The Medical Imaging Program at CDRH was initiated in the early 1970s by its predecessor, the Bureau of Radiological Health (BRH). The goal was to go beyond the traditional BRH laboratory approach of simply measuring the level of radiation emitted by an electronic or diagnostic modality to measurement of the level of imaging performance as well. Laboratory measurement methods were developed for assessing the performance of contemporary and new technologies in the field of radiography, mammography, computed tomography, diagnostic ultrasound, radioisotope imaging, magnetic resonance imaging, and innovations in digital detectors and displays. The program led to contributions to consensus measurement methodology and international standards that are used here today in the approval process for new technologies, in particular, digital radiography and mammography, and diagnostic ultrasound. In-house research and collaboration with academic investigators have also led to laboratory and clinical systems that optimize the ratio of imaging performance to radiation exposure in mammography.

Program Description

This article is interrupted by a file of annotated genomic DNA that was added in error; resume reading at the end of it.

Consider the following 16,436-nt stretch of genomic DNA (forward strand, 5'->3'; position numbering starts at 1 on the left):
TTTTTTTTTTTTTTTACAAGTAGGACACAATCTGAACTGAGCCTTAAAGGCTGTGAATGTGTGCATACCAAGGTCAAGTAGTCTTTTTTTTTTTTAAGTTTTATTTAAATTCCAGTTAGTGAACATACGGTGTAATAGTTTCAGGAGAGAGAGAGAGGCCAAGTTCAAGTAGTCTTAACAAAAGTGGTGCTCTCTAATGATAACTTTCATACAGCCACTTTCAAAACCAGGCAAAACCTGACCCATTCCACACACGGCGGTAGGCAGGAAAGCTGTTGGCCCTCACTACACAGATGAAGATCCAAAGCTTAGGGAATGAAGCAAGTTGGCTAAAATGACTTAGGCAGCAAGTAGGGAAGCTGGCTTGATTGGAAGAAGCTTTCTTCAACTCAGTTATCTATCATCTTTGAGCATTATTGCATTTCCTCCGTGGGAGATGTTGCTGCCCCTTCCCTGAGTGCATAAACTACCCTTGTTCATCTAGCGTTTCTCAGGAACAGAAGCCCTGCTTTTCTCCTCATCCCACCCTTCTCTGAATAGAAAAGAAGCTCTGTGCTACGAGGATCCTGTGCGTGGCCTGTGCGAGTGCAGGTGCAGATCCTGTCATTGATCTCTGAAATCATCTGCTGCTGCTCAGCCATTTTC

DIAM scientists are developing appropriate methods for evaluating medical imaging system performance and dose. Investigations take the form of theoretical analysis, numerical simulation of the entire imaging chain, and experimental validation. In some instances improved/optimized system designs are validated through actual system construction and clinical evaluation. Measurement and analysis procedures are also being developed to evaluate the performance of new soft-copy display devices that can have dramatically different light-emitting structures and associated performance characteristics, whose impact on the image interpretation process is currently unknown. Our researchers provide reliable, quantitative laboratory measurements of imaging system characteristics to the imaging research community. These scientists are also elucidating the fundamental mechanisms underlying the interaction between the image-forming radiation and the anatomy being imaged.